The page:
Uncanny X-Men #28 Review

writer: Brian Michael Bendis / artist: Kris Anka

I realize he puts out a certain degree of divisive work, but Brian Michael Bendis is on a roll lately with Uncanny X-Men. It’s moved too slowly for some readers, but I would argue that the X-franchise has needed to slow down for some genuinely heartfelt character development in a way. Bendis has really succeeded in doing a close up on some of these characters and immersing you in their world with genuine pathos.

The latest issue has us face to face with the last Horrible Thing Charles Xavier Had To Sweep Under The Rug, new omega level mutant, Matthew Malloy. He’s reached a turning point from which there is no going back where he must decide what the rest of his life will look like. And he went away with Cyclops, the new Magneto. There are a few real high points in this book. For starters, anytime Bendis has Cyclops doing one of his grand Friday Night Lights quarterback speeches, it’s usually to the book’s benefit. Such is this still the case this week. “The Last Will and Testament of Charles Xavier”, moreso than any other run on an X-book in recent memory, has zoomed in on certain characters and created some truly intimate moments. Here, we see an interesting, charming balance of Scott Summers keeping a brave face on while trying to redeem himself via a fellow lost cause.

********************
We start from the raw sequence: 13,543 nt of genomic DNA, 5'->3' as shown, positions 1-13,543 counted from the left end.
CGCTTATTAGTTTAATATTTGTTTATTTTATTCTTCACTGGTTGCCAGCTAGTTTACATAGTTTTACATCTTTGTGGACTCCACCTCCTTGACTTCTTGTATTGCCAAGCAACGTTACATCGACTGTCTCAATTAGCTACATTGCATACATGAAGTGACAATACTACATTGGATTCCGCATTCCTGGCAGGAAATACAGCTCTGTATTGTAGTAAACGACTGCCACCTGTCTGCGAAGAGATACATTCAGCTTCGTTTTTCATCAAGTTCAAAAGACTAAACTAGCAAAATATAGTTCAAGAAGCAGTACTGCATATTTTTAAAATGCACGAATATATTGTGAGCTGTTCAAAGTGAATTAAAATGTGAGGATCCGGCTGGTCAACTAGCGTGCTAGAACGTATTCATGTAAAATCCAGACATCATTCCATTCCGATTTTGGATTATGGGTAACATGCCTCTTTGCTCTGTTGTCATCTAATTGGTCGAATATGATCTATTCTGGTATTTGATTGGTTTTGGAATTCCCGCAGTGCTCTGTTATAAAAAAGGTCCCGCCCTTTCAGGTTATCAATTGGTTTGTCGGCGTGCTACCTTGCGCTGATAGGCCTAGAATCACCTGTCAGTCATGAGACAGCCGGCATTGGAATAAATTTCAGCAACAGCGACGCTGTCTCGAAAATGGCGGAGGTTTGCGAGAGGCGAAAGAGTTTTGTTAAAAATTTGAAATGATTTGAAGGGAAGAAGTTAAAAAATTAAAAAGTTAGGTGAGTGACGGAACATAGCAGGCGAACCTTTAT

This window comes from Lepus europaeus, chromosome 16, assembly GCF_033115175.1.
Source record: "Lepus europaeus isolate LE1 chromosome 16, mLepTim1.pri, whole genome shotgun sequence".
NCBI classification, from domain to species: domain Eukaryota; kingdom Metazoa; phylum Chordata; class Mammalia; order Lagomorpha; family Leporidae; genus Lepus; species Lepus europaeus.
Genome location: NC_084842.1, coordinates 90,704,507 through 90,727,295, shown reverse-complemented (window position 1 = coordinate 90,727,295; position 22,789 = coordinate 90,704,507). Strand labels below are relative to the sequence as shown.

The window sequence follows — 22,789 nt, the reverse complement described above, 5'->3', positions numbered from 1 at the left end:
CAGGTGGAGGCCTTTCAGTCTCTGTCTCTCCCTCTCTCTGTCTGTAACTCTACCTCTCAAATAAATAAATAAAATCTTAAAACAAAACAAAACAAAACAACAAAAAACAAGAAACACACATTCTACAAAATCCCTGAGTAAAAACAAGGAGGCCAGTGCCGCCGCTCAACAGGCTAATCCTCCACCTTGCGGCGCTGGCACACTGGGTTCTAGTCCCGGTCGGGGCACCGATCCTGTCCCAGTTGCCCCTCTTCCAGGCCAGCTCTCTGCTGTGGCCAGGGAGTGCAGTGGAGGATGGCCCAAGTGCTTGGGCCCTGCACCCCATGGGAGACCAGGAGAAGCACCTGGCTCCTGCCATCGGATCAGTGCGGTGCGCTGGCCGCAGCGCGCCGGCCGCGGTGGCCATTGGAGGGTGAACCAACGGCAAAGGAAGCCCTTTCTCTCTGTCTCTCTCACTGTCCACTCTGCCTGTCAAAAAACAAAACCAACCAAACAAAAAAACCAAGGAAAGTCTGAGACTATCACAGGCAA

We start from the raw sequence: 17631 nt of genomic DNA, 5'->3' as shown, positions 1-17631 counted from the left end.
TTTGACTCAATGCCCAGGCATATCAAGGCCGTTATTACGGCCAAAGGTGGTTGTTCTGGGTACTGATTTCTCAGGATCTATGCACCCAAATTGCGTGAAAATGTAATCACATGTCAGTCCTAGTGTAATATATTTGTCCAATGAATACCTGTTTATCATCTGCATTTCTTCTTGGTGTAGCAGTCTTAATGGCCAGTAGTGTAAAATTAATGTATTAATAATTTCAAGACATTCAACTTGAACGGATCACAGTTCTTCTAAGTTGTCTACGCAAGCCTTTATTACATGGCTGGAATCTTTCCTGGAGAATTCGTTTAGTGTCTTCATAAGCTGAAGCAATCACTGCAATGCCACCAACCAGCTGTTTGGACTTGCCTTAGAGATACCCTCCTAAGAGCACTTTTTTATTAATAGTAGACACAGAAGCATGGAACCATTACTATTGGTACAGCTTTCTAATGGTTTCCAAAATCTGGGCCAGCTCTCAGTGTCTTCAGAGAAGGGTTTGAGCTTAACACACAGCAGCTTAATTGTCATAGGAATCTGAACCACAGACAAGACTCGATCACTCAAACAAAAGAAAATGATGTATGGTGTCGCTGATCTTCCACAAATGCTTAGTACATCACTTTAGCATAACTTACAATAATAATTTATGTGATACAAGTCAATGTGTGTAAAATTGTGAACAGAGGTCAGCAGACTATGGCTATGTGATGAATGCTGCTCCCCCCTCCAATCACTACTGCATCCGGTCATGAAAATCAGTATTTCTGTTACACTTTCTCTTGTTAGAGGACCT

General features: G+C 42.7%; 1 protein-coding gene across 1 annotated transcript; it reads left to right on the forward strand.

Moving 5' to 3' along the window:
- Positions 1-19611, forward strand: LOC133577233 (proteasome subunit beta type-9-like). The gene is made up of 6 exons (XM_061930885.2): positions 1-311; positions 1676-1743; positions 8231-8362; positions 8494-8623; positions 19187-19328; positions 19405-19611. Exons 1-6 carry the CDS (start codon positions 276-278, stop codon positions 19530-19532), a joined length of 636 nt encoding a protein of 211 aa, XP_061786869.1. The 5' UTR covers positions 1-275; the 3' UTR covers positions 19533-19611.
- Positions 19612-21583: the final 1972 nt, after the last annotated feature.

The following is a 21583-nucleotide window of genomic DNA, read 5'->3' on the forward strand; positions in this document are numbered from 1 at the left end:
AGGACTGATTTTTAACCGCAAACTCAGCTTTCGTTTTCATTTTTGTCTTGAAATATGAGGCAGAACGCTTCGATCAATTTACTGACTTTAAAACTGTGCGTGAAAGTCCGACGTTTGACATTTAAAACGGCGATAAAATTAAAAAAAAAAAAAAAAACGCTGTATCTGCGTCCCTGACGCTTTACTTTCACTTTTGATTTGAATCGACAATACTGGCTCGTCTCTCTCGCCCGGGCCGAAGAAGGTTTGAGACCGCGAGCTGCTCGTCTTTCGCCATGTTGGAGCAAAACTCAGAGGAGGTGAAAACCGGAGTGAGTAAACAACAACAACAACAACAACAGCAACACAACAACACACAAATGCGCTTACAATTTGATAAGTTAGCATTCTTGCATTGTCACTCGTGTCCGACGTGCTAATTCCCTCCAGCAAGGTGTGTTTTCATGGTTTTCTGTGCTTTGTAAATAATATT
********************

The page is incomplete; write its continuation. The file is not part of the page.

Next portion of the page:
Another great moment is an exchange between Storm and Beast which lends itself just a little further to the Fall of Henry McCoy. Bendis hasn’t really done as much as he could with this, but Hank has been progressively losing his shit, wracking his brain over his hand in the enormous rift in the X-family. As much as I hate to repeat a point I’ve made in this regard, it’s akin to a broken family that’s up against a wall and starts to understand its black sheep a little better and vice versa. Visually, this is some of Kris Anka’s best artwork on Uncanny thus far. There’s a great flashback sequence during Cyclops’ speechifying that shows the X-Men’s evolution throughout the years where Anka really gets to show off. Also, watching Beast try to hold back tears as he makes his scientific notes is done so well, it’s heartbreaking.

Bottom Line: Definite competition for the best written book of this story arc. Hands down the best looking book of the series so far. 9 out of 10.


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